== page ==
With all these romantic ups and downs, and the fact that Volume 6 takes place mostly in the offseason, there isn't much room for eye-catching sports action. Some deftly drawn highlights from other schools' games help to stave off the baseball withdrawal symptoms—a fluid pitching motion here, a dramatic crack of the bat there—but otherwise, there aren't very many dynamic visuals. Instead, Mitsuru Adachi's artistry is at its most showy during establishing landscape shots; as the chapters progress, we see a progression from winter to spring to just-before-the-start-of-summer. While most of these illustrations are photo-referenced, the delicate outlining and shading gives every panel a hand-drawn touch. Adachi also proves to be skillful in areas that demand simplicity: the character designs can be easily expressed in just a few strokes, and while some of their gestures border on slapstick gag humor, the gentle lines help to soften the look. The page layouts, which typically consist of one rectangle after another, also demonstrate how the most simple approach can be the best approach in making a story work.

Although Cross Game's characters often find themselves dealing with complex emotions, the dialogue remains mercifully brief. Nobody goes around making grand speeches about their feelings, internal monologues don't trail on and on for several panels, and Ko's friends don't make a big deal out of Every Little Thing he does with Akane. People talk to each other like regular suburban folks, which is what makes the characters so approachable. This translation not only brings out that simple style of speech, but also handles wordplay carefully. In the case of highly elaborate puns, the Japanese words and the English are written into the script, or otherwise explained as a marginal footnote. Simpler gags are just fully translated into English, so as not to interfere with the flow of the writing. Japanese text in the artwork is left alone if it's a minor detail like an advertisement, although signs that point out particular locations—like the Clover café, or Seishu High School—are replaced with appropriate text in English. Sound effects are also edited out and replaced with English equivalents, usually in bold, simple fonts that try to blend in with the artwork.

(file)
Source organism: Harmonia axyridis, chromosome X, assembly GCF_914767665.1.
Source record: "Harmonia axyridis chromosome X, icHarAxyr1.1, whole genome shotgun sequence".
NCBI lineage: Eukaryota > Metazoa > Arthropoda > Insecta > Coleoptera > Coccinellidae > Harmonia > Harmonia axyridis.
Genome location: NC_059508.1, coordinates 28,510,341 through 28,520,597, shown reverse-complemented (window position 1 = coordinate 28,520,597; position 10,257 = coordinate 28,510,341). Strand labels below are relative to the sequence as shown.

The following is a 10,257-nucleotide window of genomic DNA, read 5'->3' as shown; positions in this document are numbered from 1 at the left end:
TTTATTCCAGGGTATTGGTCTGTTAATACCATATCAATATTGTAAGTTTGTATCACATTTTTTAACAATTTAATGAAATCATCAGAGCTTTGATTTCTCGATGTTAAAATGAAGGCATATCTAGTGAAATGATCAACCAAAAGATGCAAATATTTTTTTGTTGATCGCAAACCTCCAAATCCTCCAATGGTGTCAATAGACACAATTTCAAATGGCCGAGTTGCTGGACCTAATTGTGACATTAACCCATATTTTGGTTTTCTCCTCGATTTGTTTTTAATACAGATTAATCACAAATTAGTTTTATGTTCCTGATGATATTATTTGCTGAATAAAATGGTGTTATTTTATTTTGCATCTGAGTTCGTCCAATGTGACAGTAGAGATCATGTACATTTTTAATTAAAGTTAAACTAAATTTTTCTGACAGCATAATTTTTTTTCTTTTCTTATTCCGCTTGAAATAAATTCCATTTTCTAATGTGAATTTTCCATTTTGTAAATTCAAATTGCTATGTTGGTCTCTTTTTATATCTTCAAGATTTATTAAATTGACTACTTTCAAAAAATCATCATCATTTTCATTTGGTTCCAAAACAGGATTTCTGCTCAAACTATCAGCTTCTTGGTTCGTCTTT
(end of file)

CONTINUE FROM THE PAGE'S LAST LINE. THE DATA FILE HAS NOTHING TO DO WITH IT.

Volume 6 of Cross Game steps up to one of the great storytelling challenges: to remain an interesting sports series even though the main characters don't spend a single minute actually playing the sport (outside of practice sessions). These pages show that it can be done, by having the characters interact in ways that don't require a baseball field. They make new friends or get to know existing ones better; they consider the possibilities of falling in love; even those who may have seemed unlikable or annoying at first prove their worth after all. This multi-dimensional portrayal—where there's more to life than just playing baseball, and more to a baseball player than just wanting to win—is what makes the series satisfying on every level. Okay, so maybe it falls a little short on the artistic level, what with so little actual baseball being played. But the readers who are pulled into the lives of Ko, Aoba, and friends will find plenty enough to make up for it.

Overall : B+
Story : B
Art : A-

+ A storyline full of various intertwining relationships, and a simple yet appealing art style, make this the ideal slice-of-life series.
A lack of actual baseball may disappoint sports fans, as well as those who enjoy the action side of Adachi's art.

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Story & Art: Mitsuru Adachi